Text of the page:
Voulez-vous le taximeter?
Le tionta su la seata
Tu la tu la tu la wa
This is gibberish sung by Charlie Chaplin in ‘Modern Times’ as he struggles to satisfy an impatient audience whilst frantically seeking for his cuff – on which he had written the true lyrics – which had flown off his wrist following an unfortunate flick as he made a hasty entry to perform. He ad-libs novel lyrics to the tune of ‘Je cherche après Titine’ (‘Looking for Titine’) a then popular French song written by M.Bertal and L.Maubon in 1917, the music of which was composed by L.Daniderff. As a result, Chaplin not only added to the song’s popularity but also made it worldwide. Little did he know though that what helped him to dash around the dining-room as he searched for the lost cuff is also named…titin….
Humans can dash around thanks to their muscles. Titin is the name of a protein which abounds in our muscle cells – in particular, the heart and skeletal muscle cells. It has been named ‘titin’ because amongst proteins, titin is…a titan. On an average, a protein consists of 500 amino acids; titin, however, is 34'350 amino acids long! Which not makes it the longest and no doubt one of the largest proteins in the living world. Its structure is such that it binds to various other muscle proteins and, along with titin, these proteins form a distinct functional unity that contracts and expands with every muscular effort.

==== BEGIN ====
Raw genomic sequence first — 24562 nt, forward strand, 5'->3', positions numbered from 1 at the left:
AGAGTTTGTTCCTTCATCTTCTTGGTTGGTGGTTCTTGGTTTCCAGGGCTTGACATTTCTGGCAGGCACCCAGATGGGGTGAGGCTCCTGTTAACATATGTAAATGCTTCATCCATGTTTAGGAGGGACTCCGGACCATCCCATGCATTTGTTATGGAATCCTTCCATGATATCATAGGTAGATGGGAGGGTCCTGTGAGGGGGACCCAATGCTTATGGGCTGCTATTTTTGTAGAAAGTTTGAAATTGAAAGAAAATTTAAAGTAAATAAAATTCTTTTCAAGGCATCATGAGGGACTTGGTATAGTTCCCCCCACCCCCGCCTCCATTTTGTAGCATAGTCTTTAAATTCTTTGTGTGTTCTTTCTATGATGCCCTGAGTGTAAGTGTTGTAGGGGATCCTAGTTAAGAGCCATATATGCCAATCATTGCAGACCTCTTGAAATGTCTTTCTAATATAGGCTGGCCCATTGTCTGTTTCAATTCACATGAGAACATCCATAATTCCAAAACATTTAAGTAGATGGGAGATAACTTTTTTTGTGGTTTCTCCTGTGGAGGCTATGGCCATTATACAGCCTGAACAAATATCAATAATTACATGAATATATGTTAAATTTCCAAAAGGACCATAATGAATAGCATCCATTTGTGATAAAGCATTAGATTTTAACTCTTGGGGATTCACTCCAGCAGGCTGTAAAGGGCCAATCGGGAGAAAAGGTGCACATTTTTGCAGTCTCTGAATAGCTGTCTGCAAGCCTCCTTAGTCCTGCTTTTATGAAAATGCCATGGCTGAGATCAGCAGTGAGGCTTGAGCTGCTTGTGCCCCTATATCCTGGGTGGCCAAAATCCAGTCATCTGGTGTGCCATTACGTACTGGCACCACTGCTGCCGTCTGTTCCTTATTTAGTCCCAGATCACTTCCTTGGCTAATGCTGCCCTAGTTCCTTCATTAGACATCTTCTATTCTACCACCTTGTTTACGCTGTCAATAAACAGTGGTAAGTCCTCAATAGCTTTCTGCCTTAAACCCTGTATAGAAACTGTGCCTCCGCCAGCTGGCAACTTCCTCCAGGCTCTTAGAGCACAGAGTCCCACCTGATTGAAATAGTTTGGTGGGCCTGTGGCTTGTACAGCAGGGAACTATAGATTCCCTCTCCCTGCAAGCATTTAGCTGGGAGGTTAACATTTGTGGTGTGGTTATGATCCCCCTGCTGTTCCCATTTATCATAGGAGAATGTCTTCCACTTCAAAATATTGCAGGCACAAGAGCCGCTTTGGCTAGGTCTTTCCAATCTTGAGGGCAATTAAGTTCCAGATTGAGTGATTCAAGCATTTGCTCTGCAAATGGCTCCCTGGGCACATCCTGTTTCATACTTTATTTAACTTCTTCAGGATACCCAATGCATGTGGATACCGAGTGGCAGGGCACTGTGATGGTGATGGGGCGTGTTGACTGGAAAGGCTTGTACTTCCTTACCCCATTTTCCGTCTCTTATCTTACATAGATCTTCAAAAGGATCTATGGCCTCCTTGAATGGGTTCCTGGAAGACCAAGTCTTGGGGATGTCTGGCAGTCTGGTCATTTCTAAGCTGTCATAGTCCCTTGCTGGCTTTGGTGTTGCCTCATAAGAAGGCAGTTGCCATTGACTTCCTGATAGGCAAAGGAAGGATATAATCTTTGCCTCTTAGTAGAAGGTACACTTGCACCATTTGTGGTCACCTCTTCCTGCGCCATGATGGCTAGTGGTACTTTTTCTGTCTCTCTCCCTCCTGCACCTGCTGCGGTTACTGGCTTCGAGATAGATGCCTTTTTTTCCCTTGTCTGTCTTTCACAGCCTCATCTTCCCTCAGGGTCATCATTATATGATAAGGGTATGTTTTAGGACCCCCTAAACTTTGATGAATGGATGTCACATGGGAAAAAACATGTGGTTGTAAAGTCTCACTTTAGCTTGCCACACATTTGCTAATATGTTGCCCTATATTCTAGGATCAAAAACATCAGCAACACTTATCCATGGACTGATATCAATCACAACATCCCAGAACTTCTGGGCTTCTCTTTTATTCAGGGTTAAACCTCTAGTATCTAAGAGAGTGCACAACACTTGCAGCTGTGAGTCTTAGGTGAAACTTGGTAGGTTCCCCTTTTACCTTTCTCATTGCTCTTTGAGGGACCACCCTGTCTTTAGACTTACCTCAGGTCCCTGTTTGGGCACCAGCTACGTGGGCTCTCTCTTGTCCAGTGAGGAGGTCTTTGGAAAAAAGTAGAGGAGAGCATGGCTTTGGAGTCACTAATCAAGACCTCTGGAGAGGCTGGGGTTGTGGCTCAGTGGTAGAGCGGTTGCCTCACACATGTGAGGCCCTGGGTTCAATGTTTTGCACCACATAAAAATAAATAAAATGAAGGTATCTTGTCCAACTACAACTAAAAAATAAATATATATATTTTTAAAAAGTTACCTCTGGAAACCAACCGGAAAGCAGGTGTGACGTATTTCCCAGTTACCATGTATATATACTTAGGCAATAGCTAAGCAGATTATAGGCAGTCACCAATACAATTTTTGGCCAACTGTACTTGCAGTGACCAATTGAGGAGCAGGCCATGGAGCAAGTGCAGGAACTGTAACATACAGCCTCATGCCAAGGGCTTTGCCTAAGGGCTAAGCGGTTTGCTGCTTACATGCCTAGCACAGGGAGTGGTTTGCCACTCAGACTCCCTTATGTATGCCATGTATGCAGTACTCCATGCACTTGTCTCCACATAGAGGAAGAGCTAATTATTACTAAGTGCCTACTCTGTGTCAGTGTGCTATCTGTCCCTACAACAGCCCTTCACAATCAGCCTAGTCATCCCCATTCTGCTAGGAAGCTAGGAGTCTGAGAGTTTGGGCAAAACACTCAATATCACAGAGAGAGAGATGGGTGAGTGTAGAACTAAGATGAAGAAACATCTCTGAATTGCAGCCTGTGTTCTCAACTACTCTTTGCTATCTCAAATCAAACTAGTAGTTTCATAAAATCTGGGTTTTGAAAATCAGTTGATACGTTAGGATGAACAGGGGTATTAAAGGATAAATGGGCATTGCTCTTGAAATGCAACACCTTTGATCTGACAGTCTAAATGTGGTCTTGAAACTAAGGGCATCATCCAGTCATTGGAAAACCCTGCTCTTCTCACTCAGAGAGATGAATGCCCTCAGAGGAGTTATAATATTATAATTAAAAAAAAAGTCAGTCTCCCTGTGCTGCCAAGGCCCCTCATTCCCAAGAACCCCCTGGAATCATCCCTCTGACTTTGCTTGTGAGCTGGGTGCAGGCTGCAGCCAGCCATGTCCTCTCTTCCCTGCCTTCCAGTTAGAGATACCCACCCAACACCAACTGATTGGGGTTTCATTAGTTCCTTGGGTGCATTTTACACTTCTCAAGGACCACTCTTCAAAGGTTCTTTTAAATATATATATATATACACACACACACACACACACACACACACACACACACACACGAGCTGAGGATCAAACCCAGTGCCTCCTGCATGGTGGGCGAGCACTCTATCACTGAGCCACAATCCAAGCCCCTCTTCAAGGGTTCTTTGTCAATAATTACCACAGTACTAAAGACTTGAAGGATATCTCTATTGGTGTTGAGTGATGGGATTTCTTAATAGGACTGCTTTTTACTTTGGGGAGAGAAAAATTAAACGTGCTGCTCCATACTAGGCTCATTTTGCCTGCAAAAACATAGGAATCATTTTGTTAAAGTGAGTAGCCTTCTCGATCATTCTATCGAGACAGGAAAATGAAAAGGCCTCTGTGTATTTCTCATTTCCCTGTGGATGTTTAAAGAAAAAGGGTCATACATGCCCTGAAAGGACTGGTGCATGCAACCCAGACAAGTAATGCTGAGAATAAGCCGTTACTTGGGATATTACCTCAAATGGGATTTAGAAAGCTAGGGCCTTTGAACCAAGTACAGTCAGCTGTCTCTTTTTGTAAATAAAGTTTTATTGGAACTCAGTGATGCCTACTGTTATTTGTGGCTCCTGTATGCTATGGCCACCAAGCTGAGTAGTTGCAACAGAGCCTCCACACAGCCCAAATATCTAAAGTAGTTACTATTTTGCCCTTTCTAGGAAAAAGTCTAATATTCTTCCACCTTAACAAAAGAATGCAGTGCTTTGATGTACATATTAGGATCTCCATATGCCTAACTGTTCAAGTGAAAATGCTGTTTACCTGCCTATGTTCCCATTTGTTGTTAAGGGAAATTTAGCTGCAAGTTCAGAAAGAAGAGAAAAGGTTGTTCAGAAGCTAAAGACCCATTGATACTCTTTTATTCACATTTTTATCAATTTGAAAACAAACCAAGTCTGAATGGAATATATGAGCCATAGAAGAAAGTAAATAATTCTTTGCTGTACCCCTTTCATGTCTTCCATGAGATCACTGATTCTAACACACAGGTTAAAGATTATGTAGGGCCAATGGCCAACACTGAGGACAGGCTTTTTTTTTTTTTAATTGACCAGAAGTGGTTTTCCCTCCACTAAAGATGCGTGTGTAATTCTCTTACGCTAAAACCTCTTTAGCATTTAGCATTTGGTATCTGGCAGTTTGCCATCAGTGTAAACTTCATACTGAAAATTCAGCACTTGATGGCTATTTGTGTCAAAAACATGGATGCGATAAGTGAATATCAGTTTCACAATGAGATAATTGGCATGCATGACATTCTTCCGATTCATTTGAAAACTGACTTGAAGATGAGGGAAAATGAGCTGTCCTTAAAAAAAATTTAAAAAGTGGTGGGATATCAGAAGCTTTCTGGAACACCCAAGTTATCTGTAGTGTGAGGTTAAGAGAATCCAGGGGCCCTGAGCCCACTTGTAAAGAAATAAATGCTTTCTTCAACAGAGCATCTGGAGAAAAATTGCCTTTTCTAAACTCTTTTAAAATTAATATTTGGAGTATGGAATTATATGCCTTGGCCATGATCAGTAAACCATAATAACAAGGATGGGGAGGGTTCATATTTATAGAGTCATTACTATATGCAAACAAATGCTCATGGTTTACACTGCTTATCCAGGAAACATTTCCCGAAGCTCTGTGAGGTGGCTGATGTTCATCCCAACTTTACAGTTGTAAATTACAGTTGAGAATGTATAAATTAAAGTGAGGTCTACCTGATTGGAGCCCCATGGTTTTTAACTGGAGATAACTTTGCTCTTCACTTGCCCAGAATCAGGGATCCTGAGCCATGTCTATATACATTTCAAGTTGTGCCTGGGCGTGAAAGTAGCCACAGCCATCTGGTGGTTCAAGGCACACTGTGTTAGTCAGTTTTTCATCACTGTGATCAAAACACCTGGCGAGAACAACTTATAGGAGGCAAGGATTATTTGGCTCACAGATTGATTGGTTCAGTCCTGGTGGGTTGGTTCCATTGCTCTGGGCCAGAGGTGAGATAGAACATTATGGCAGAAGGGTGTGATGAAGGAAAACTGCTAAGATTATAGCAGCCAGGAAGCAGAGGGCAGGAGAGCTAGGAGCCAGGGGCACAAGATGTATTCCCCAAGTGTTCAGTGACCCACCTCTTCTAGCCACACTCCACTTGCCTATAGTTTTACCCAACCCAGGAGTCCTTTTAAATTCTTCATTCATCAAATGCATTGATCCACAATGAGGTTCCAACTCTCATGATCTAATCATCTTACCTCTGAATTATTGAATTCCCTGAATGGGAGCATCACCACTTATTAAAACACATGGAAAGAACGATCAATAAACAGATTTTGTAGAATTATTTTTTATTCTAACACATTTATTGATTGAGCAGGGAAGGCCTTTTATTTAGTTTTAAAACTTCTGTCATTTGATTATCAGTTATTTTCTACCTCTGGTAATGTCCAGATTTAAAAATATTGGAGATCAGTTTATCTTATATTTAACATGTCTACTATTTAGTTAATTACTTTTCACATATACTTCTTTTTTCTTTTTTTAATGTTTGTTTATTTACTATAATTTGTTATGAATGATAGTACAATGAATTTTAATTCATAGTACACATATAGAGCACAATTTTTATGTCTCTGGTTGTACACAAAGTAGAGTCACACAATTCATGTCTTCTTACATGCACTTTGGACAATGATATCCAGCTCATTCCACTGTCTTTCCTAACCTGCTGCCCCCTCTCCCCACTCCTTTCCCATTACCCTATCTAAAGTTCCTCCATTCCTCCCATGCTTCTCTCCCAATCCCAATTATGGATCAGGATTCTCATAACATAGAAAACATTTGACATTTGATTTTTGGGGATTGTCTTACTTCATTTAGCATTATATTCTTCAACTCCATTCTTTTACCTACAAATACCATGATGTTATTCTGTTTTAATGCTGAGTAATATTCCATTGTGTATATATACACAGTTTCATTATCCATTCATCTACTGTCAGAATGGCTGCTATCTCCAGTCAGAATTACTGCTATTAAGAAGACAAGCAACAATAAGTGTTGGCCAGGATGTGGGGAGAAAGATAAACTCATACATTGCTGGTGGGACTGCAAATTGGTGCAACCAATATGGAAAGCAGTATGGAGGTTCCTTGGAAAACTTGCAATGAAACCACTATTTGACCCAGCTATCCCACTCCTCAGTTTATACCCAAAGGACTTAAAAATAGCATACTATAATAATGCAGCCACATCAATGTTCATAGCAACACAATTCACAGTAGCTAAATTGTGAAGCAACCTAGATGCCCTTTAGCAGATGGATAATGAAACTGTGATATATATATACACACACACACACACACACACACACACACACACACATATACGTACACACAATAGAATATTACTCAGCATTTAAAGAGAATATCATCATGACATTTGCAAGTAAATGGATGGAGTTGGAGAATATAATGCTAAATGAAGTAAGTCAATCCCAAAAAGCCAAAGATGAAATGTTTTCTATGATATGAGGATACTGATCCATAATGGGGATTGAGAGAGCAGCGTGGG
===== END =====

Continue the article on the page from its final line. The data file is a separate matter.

Titin is essential. It acts like a spring making sure that the architecture of the functional unity is not lost despite continuous and repetitive contraction and expansion. Consequently, an anomaly in titin – such as amino acid replacements – could affect a muscle and be at the heart of certain myopathies or cardiomyopathies. Fortunately though, such an occurrence is rare.
It was not titin Chaplin was looking for …yet it was titin he had… Although, of little help this knowledge was to the Tramp who never found his cuff!